U.S. Defense Secretary Ash Carter makes his last scheduled trip to Asia this week, and he will try to sooth anxieties caused by Donald Trump’s election, U.S. officials said.
The Obama administration made Asia and U.S. alliances there a priority. While details of Trump’s approach to the region remain scant, his calls for allies to pay more to sustain U.S. forces or face their possible withdrawal have alarmed Japan and South Korea.
In Tokyo, Carter will emphasize the importance of the U.S.-Japanese alliance and the presence of some 50,000 U.S. troops there, given China’s rise and the increasing threat from nuclear-armed North Korea, a U.S. defense official said.
But the soothing effect of anything Carter has to say will be limited because he is a “lame-duck”, and does not represent Trump’s still-undefined policies.
A source who has advised the incoming president’s transition team downplayed concerns about a dramatic break with the past or possibly allowing Japan and South Korea to develop nuclear weapons rather than relying on the U.S. nuclear umbrella.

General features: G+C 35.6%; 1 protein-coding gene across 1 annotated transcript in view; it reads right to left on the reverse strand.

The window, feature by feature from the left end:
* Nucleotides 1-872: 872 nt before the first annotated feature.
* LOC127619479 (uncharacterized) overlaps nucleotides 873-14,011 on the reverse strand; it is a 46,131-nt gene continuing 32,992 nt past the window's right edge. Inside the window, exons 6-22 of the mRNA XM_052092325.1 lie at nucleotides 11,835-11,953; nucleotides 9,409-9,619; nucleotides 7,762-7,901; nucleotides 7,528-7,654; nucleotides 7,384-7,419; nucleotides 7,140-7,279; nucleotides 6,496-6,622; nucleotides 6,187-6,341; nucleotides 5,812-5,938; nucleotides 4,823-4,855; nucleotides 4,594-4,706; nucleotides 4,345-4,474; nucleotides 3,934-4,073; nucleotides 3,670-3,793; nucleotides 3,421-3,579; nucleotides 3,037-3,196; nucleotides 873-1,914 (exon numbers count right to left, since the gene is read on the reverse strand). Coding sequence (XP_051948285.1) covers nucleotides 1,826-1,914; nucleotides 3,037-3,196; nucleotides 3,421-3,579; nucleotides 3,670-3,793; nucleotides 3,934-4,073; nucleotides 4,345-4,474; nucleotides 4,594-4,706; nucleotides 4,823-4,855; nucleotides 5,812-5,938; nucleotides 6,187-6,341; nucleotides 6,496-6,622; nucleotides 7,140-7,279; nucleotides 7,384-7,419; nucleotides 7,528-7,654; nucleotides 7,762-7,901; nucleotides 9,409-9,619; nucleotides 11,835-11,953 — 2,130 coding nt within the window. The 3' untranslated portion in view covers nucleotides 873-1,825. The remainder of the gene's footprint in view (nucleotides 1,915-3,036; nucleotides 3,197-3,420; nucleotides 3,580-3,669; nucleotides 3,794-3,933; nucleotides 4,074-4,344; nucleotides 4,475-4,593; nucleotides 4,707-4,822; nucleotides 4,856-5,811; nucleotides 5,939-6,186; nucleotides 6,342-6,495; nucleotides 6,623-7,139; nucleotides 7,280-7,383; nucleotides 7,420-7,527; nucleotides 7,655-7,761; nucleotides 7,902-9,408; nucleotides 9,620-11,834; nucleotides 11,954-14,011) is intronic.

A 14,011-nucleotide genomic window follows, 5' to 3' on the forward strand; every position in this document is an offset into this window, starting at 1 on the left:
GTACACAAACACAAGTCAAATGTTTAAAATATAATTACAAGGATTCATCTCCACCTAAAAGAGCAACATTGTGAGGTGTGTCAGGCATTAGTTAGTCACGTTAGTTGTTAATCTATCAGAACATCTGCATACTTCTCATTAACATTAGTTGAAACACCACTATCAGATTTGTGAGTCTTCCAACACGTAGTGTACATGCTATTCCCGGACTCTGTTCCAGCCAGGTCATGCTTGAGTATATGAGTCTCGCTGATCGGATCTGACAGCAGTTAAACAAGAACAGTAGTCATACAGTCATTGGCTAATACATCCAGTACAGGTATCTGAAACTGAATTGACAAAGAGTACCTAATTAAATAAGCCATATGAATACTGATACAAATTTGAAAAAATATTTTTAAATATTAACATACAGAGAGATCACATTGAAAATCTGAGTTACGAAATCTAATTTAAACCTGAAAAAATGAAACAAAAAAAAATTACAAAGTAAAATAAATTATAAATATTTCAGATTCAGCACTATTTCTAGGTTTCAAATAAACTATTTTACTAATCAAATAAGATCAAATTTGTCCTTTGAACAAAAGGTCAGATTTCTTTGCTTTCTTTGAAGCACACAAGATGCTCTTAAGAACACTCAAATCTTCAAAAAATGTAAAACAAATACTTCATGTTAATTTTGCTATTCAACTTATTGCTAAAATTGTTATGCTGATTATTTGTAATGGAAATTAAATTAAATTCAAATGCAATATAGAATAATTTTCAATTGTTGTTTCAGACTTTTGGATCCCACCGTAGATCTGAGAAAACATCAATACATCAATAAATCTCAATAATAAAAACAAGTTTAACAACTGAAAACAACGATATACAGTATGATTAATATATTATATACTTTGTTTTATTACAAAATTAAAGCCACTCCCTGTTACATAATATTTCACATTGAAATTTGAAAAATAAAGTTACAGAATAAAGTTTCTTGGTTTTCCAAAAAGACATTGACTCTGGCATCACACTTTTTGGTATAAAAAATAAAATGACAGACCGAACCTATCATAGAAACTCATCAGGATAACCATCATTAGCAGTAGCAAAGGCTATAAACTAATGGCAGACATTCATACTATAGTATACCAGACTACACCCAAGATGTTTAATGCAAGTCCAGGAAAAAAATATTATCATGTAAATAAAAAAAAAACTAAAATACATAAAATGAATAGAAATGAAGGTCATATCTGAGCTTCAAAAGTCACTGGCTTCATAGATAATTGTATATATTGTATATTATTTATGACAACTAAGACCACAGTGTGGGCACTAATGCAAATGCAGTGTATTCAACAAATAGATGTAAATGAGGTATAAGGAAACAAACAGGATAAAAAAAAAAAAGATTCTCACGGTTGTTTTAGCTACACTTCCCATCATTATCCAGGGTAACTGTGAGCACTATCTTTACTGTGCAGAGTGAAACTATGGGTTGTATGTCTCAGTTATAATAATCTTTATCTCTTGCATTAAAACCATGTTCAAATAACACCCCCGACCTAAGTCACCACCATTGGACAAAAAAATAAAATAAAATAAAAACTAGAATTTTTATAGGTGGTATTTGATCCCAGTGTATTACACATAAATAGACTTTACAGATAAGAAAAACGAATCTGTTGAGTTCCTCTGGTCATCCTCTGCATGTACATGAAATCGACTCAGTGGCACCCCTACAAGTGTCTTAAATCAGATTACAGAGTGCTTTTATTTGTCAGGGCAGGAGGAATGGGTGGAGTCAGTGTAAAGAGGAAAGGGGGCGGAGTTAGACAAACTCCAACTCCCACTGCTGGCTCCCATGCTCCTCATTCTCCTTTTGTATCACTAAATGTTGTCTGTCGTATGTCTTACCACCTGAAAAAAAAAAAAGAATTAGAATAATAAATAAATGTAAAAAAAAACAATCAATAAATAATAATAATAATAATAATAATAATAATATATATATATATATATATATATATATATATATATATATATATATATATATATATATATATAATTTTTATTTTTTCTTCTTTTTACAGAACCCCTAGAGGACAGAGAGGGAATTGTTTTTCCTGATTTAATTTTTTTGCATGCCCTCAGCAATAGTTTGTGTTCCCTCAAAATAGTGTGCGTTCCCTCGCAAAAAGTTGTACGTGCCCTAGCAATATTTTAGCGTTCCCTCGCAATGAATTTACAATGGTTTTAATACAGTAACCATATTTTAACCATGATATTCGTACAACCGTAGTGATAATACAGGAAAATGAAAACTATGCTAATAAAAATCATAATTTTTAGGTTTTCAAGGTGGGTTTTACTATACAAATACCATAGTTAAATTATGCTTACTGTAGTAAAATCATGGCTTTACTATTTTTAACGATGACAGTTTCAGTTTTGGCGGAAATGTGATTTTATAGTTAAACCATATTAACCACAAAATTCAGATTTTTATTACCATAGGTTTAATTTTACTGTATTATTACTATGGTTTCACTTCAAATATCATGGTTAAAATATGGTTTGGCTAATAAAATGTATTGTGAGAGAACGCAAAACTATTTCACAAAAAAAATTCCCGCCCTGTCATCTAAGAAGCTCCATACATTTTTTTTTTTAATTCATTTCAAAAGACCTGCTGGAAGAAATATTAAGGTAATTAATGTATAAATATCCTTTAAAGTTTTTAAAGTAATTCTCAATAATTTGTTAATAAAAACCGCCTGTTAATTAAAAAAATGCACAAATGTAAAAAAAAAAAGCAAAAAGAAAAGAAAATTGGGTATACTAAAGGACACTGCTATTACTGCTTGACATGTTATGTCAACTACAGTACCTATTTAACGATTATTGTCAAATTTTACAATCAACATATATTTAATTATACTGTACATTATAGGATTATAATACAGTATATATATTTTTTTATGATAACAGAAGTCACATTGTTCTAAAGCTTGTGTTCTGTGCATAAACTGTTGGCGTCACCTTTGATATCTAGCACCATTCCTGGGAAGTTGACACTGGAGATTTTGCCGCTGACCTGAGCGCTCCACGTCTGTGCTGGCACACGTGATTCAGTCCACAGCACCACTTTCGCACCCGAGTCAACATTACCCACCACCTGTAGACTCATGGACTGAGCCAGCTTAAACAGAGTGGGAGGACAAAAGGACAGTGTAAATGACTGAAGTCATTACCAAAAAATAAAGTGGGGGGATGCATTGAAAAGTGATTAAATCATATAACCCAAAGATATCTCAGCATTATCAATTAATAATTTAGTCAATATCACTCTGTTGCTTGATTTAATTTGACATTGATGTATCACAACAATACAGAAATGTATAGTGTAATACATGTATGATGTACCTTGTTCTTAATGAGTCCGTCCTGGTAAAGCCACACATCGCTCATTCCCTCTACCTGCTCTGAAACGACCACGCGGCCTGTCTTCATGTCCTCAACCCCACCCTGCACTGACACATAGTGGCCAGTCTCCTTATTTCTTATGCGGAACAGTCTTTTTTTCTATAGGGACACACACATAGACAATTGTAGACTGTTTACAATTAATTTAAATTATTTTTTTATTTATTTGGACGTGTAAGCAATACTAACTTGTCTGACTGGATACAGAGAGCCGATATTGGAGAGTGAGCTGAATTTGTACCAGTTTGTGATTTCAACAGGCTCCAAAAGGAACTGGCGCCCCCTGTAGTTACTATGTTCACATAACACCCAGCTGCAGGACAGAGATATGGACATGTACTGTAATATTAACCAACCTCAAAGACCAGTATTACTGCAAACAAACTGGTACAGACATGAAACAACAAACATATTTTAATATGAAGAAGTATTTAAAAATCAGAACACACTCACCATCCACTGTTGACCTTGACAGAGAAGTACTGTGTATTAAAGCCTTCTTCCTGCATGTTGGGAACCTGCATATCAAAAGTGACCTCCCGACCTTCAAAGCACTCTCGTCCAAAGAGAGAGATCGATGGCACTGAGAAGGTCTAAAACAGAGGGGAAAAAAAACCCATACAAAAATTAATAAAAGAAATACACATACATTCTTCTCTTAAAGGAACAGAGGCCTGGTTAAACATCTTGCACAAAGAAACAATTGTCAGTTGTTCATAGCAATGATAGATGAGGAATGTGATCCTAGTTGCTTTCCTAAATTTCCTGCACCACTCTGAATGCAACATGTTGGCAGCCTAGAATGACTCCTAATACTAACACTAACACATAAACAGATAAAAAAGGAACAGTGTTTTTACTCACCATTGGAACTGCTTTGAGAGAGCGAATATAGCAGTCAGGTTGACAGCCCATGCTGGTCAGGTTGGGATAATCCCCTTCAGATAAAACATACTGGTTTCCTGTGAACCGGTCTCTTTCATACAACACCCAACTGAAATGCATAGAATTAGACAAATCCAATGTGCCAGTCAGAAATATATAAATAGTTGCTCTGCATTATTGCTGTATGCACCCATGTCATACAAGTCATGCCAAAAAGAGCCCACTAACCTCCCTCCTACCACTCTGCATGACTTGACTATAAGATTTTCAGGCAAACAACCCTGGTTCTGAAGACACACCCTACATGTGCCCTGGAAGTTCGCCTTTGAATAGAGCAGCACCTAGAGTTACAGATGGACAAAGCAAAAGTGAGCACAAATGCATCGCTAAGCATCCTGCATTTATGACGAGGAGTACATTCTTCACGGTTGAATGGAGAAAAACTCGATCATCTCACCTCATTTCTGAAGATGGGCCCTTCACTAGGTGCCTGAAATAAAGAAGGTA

Trump wants the allies to shoulder a greater share of defense costs, but this would be a matter for negotiation, the source said.
“It’s not an ultimatum; it’s not saying ‘Let’s crush the alliance,’” he said. “It will be a negotiation like we always have,” the source said.
Trump caused alarm during his campaign by suggesting that Japan and South Korea could acquire nuclear weapons to defend themselves, although he has not repeated those remarks since his election.
“As president-elect, there has never been any question other than supporting the existing (nuclear) umbrella and the existing non-proliferation regime,” he said.
Japanese Prime Minister Shinzo Abe was the first foreign leader to meet Trump after the election, and said afterwards that alliances must be based on trust and that he saw the future president as a “trustworthy leader.”
However, Trump plans to quit the trans-Pacific trade pact that was the economic pillar of Obama’s “pivot” to Asia, which had Japan as its main partner.
“Regardless of what (Carter) conveys, the reverberations caused by Trump’s election have made many countries envisage a future where a robust U.S. presence may not be a certainty,” said Reed Foster, a defense analyst for IHS Jane’s.
Carter will also visit India. Trump pledged in his campaign that the United States and India would be “best friends” and would boost intelligence-sharing against Islamist militants.
In August, the two countries reached a deal on using each other’s military bases for repairs, and they have been cooperating on an Indian aircraft carrier project.
A senior U.S. defense official said two pacts that would allow secure communications and the exchange of nautical and other data would not be sealed before Obama leaves office.
India is pushing for faster movement on a request to buy U.S. Predator drone aircraft.
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